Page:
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Who was this hero?

March 9, 2013
I don't know who took this picture of Bud in front of his house in Kalispell, probably in the winter of 1943 or early 1944.

I don’t know who took this picture of Bud in front of his house in Kalispell, probably in the winter of 1943 or early 1944.

Carl Ralph Bonde Jr., born September 15, 1923, was named after his father, Carl Tosten Bonde, and his maternal uncle, Ralph Wickstrom.  A surprisingly small amount of information was available about his life.  I learned most indirectly, by the void left by his absence.  He lived to be 21 years old.

He was born in Kalispell, Montana, the youngest of five children.  His siblings were all girls.  His parents were Norwegian; in fact his father spoke it fluently.  Many people in Kalispell spoke Norwegian, and his father was a wholesale grocery salesman.  They moved several times within the city before moving to five acres just outside Kalispell

His family called him “Buddy,” and his parents probably knew him better than his sisters, who were all much older than he was.  In fact, they were 3, 11, and 13 years older, respectively, so his youngest sister moved away when he was entering puberty.  His fourth sister died of pneumonia during the flu epidemic before he was born.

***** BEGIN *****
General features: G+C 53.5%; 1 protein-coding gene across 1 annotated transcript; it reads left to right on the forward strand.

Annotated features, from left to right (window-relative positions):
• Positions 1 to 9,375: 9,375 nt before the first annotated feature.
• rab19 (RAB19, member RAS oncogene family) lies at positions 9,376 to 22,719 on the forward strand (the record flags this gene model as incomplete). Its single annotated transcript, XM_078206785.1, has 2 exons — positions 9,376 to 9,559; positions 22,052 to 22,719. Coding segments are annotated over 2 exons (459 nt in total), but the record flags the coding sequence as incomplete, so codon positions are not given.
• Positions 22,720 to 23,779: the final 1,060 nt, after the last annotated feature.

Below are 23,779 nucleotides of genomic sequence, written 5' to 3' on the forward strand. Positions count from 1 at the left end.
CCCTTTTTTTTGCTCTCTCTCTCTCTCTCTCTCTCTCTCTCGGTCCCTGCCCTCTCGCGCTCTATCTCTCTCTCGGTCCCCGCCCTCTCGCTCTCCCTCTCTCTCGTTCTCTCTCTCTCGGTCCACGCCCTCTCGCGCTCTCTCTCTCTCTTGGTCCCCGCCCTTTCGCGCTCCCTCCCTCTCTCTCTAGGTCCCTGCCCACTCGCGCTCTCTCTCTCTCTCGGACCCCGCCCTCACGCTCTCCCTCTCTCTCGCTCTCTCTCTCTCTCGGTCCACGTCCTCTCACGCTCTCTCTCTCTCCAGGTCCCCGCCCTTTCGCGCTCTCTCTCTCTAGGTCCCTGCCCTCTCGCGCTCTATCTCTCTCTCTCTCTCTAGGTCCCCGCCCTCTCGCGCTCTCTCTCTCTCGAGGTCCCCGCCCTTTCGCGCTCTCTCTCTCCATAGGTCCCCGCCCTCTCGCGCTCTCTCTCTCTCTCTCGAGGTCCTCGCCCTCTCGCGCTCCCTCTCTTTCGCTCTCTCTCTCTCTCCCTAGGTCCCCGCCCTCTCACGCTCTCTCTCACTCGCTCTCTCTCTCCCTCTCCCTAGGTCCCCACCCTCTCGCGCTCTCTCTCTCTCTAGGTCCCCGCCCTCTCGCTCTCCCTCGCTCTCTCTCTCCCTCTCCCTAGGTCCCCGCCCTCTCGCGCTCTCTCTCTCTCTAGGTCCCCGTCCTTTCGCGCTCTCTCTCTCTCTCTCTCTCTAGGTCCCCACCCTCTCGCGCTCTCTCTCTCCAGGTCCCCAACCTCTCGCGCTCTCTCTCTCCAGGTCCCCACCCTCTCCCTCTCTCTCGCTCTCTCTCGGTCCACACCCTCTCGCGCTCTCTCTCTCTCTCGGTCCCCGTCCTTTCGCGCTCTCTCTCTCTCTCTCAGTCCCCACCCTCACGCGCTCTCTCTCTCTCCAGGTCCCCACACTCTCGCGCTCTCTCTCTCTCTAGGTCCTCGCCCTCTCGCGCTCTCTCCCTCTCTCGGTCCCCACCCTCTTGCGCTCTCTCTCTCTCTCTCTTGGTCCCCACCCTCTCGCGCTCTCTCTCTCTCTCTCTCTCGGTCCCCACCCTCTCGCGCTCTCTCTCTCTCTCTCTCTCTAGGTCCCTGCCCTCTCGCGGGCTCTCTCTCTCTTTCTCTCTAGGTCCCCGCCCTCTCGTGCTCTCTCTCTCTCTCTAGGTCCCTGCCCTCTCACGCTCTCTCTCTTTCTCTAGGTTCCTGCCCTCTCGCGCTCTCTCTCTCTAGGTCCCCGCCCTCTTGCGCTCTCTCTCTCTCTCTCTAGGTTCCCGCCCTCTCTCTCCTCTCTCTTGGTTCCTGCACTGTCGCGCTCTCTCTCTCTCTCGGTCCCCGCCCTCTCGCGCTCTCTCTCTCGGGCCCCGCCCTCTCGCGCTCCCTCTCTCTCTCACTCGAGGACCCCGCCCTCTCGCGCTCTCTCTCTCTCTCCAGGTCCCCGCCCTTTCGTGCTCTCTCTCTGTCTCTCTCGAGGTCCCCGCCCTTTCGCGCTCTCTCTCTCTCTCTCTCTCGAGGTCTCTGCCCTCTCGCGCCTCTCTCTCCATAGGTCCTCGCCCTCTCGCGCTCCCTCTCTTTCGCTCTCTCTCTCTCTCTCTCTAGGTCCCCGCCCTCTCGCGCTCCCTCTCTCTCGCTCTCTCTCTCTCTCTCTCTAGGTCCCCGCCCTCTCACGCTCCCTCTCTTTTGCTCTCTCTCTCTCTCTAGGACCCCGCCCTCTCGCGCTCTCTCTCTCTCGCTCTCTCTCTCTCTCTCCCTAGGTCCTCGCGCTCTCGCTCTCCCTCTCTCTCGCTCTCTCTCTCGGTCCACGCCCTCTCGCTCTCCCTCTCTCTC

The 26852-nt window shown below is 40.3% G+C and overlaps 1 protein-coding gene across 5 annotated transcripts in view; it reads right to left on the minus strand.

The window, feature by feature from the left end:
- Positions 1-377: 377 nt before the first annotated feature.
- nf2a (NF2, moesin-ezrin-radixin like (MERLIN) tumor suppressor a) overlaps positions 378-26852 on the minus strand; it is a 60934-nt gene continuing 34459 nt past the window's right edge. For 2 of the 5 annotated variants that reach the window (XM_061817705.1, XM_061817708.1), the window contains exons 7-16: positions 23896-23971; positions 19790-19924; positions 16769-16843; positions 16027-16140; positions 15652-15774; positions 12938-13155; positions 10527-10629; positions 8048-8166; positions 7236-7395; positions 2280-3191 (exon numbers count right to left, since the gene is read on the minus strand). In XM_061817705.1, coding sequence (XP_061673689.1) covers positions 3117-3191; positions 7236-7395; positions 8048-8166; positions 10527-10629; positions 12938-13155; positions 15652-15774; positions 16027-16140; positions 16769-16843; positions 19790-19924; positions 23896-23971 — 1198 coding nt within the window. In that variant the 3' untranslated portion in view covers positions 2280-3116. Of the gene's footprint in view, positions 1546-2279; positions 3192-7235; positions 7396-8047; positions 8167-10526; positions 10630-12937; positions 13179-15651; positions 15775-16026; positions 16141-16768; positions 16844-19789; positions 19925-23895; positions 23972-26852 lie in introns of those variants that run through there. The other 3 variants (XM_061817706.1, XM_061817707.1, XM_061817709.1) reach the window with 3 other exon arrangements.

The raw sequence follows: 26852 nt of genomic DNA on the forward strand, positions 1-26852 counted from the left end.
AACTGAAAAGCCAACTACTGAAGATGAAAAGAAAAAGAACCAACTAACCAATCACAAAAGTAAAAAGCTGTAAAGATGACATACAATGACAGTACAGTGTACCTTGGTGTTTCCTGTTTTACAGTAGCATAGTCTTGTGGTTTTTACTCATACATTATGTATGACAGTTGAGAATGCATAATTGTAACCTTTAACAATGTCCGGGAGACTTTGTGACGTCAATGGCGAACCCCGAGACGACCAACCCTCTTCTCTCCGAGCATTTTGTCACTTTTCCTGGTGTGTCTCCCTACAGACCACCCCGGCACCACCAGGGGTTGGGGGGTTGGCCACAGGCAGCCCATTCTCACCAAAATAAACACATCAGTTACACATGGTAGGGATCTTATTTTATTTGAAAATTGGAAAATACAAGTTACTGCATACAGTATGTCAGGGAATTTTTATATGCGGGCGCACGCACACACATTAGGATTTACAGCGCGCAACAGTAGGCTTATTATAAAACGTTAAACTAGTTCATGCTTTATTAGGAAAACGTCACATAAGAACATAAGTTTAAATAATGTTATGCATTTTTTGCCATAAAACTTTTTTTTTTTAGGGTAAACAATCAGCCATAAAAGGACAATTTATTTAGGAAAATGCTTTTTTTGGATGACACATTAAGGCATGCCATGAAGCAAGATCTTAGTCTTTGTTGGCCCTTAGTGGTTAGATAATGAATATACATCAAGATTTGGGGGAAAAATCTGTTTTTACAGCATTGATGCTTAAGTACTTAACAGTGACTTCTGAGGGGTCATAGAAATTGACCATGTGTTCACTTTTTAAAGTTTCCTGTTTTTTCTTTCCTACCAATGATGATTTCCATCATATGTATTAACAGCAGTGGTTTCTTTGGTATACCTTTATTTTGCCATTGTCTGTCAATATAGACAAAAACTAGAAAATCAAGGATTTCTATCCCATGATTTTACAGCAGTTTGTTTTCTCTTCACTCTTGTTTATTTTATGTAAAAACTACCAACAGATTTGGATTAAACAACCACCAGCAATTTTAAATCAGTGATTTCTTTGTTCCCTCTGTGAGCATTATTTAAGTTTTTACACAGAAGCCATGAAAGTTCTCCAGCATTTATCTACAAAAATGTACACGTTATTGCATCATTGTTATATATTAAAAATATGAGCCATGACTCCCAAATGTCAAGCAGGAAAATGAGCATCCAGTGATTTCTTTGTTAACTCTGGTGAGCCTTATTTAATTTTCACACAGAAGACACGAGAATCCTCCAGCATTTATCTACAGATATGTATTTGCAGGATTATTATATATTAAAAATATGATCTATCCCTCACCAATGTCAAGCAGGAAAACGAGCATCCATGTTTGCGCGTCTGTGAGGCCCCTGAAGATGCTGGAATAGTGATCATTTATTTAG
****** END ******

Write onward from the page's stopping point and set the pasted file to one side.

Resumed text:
We know he was very intelligent and excelled in mathematics.  He had excellent scores in the Army intelligence and the college aptitude tests.  He owned a chess game and his high school friends who wrote in his annual mentioned his ability in math (Appendix A). He passed his courses the first term he attended college.  He was selected for the ASTP Army Specialized Training Program that reportedly required an IQ of at least 150 (Appendix D).

Carl’s sisters said that he enjoyed outdoor pursuits like hunting, fishing, and camping.  We have photographs of him with a hunting rifle and with some ducks someone had shot.  I inherited a collection of shotgun shells.  Notes in his high school annual mentioned camping plans.  His sister Corinne said that as a teen Carl worked three summers as a fire lookout in Glacier Park.